Charles Schwab: On the MarketPosted: 10/13/2017 4:15 PM EDT
Markets Notch Gains Amid a Flurry of Data and Events
The Dow Jones Industrial Average (DJIA) increased 32 points (0.1%) to 22,872, the S&P 500 Index added 2 points (0.1%) to 2,553, and the Nasdaq Composite gained 14 points (0.2%) to 6,606. In moderate volume, 769 million shares were traded on the NYSE and 1.7 billion shares changed hands on the Nasdaq. WTI crude oil increased $0.85 to $51.45 per barrel and wholesale gasoline was $0.04 higher at $1.62 per gallon. Elsewhere, the Bloomberg gold spot price added $9.74 to $1,303.46 per ounce, and the Dollar Index—a comparison of the U.S. dollar to six major world currencies—was flat at 93.08. Markets were higher for the week, as the DJIA gained 0.4%, the S&P 500 Index added 0.3% and the Nasdaq Composite increased 0.2%.
Bank of America Corp. (BAC $26) reported Q3 earnings-per-share (EPS) of $0.48, versus the FactSet estimate of $0.46, with revenues rising 1.0% year-over-year (y/y) to $21.8 billion, compared to the expected $22.0 billion. Net interest income topped forecasts and trading revenues were above expectations despite falling, while loans grew and the company cut expenses more than anticipated. BAC was higher.
Wells Fargo & Co. (WFC $54) posted Q3 EPS of $0.84, or $1.04 ex-items, compared to the projected $1.02, as revenues declined 2.0% y/y to $21.9 billion, versus the estimated $22.4 billion. The company's net interest margin came in well below expectations and loans missed estimates. Shares were solidly lower.
HP Inc. (HPQ $22) rallied after the company issued its fiscal 2018 earnings outlook at its analyst day that had a midpoint above expectations. HPQ said it is looking to aggressively focus on pockets of growth in its stabilized core businesses and expand its 3-D printing solutions to include metal for mass-production manufacturing.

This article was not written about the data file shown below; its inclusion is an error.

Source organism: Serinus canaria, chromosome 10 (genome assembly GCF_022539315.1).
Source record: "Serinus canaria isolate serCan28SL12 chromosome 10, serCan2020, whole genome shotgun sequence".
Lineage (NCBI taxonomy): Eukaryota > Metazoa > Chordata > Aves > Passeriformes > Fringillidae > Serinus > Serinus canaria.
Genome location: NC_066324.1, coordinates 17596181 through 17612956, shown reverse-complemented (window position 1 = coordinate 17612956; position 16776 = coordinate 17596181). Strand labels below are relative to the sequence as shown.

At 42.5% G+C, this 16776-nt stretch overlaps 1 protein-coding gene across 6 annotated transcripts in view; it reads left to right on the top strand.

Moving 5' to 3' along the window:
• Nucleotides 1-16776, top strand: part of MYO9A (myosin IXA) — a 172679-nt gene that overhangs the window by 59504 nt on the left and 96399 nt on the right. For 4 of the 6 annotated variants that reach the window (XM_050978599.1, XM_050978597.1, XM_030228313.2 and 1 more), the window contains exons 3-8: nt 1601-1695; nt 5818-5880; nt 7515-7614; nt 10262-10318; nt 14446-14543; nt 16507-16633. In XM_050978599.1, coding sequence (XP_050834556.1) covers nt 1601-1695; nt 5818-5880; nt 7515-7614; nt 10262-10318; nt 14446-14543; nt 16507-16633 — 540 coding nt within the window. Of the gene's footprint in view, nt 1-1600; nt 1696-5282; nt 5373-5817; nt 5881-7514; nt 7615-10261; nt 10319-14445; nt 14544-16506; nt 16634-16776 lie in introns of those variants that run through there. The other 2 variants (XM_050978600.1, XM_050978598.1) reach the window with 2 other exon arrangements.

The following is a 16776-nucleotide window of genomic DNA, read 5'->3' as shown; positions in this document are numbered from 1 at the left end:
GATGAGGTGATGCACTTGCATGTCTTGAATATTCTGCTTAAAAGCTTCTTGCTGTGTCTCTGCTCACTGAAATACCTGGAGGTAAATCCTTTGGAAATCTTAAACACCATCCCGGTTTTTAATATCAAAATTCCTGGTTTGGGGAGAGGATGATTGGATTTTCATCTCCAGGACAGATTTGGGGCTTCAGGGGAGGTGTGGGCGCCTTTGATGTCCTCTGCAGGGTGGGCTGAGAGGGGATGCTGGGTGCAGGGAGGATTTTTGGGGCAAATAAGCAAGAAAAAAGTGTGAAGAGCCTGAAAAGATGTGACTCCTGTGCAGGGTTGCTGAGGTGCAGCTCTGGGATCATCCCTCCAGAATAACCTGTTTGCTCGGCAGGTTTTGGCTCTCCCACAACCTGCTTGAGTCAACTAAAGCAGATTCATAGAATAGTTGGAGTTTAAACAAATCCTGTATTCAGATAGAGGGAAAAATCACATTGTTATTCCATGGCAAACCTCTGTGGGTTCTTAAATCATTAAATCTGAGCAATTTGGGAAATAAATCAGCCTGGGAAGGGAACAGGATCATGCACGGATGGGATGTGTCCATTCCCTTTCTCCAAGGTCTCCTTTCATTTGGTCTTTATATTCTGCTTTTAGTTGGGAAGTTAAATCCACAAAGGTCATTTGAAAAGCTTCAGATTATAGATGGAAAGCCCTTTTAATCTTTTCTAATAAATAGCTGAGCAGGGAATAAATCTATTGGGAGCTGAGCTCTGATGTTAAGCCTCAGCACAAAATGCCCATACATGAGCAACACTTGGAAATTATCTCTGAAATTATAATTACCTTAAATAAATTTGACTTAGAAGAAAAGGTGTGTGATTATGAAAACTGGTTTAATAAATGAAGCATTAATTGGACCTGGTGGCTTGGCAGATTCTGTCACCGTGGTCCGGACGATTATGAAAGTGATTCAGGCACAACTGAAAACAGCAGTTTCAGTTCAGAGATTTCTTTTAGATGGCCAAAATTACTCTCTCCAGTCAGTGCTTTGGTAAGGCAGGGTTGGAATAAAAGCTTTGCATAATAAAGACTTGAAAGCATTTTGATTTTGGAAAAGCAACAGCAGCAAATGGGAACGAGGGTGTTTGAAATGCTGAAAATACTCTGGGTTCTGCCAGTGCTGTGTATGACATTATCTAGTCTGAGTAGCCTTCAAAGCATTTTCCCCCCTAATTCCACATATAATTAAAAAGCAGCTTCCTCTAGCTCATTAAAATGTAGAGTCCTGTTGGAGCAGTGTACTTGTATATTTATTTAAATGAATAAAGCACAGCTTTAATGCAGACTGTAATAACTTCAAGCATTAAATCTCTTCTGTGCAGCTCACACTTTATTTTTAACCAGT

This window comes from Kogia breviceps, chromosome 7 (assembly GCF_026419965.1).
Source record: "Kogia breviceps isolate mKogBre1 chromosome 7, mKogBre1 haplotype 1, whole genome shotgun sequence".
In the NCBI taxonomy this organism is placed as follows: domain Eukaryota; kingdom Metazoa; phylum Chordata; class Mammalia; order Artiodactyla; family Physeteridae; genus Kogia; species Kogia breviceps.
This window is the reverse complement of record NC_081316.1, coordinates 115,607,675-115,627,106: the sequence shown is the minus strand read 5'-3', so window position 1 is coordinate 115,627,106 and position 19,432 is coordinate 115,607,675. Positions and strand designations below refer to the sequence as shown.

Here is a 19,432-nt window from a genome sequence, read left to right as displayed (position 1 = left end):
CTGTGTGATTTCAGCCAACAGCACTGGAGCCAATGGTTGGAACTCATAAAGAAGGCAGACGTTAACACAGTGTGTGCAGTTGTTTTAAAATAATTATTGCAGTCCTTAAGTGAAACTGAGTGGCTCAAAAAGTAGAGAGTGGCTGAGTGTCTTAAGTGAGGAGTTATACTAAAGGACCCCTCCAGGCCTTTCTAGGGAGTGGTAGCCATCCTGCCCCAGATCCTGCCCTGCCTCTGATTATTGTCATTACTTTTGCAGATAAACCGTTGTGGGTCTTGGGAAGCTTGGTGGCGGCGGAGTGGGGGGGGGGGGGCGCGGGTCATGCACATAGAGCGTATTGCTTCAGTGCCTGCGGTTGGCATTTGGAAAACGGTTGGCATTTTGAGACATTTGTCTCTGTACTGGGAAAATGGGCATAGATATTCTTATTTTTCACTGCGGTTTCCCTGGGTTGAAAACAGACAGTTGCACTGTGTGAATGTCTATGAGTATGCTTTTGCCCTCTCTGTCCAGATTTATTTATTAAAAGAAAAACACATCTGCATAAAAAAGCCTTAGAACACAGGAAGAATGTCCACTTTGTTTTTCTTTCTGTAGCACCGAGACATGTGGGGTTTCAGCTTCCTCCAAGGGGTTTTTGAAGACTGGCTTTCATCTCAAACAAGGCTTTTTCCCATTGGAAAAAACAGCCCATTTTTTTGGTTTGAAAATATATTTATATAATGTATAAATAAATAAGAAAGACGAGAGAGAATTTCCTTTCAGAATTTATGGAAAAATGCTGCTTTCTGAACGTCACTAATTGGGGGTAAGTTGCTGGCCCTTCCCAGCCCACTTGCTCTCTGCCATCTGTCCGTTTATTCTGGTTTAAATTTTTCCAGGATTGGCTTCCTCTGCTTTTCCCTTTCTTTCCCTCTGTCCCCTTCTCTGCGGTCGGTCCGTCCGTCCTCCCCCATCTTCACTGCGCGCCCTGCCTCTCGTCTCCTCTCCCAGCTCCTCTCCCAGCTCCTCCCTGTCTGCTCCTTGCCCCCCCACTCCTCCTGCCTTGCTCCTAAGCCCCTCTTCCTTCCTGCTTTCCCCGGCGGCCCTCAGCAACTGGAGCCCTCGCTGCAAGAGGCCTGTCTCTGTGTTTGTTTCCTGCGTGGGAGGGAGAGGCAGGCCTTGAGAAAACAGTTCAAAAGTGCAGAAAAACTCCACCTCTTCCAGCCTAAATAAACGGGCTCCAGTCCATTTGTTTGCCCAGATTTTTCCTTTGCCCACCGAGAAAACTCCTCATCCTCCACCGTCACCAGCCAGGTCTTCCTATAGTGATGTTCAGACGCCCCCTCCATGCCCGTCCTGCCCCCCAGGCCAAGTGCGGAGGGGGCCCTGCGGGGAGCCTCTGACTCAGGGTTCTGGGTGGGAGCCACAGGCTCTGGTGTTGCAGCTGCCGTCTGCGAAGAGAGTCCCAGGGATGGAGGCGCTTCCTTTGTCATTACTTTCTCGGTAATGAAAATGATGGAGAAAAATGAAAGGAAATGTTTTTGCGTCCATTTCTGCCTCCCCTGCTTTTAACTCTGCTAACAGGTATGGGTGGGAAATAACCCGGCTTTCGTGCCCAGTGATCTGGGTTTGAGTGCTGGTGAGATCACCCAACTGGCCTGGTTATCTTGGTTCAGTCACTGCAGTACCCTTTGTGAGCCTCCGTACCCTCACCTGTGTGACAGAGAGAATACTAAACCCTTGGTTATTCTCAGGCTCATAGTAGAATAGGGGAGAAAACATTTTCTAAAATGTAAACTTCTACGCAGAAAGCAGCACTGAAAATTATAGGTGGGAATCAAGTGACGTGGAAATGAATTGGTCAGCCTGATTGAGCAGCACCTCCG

The healthcare sector saw some choppiness, led by hospital and managed-care stocks, after President Trump and his administration announced that they will cut off Affordable Care Act cost-sharing subsidies.
With earnings season heating up, Schwab's Director of Market and Sector Analysis, Brad Sorensen, CFA, offers a look at all the major market sectors in his latest, Schwab Sector Views: Sustainable Energy?, on the Market Commentary page at www.schwab.com. Follow us on Twitter: @schwabresearch.
Retail sales rise, consumer inflation cooler than expected, consumer sentiment jumps
Advance retail sales (chart) for September rose 1.6% month-over-month (m/m), compared to the Bloomberg forecast of a 1.7% gain and compared to August's positively-revised 0.1% decline. Last month's sales ex-autos were up by 1.0% m/m, versus expectations of a 0.9% gain, and following the favorably revised 0.5% increase seen in the previous month. Sales ex-autos and gas rose 0.5% m/m, compared to estimates of a 0.4% rise, and versus August's upwardly revised 0.1% gain. The retail sales control group, a figure used to help calculate GDP, grew 0.4%, matching projections, and the prior month's positively revised flat reading. Auto and gas sales rose solidly, along with building materials, while sales of food and beverages, clothing, at restaurants and online all moved higher. Electronics and appliances, furniture, health and personal care, and sporting goods sales categories were down.
The Consumer Price Index (CPI) (chart) gained 0.5% m/m in September, versus estimates calling for a 0.6% gain, while August's 0.4% rise was unrevised. The core rate, which strips out food and energy, was up 0.1% m/m, versus expectations for it to match August's unrevised 0.2% rise. Y/Y, prices were 2.2% higher for the headline rate, below forecasts of a 2.3% rise, while the core rate was up 1.7%, south of projections of a 1.8% increase. August y/y figures showed unrevised 1.9% and 1.7% rises for the headline and core rates, respectively.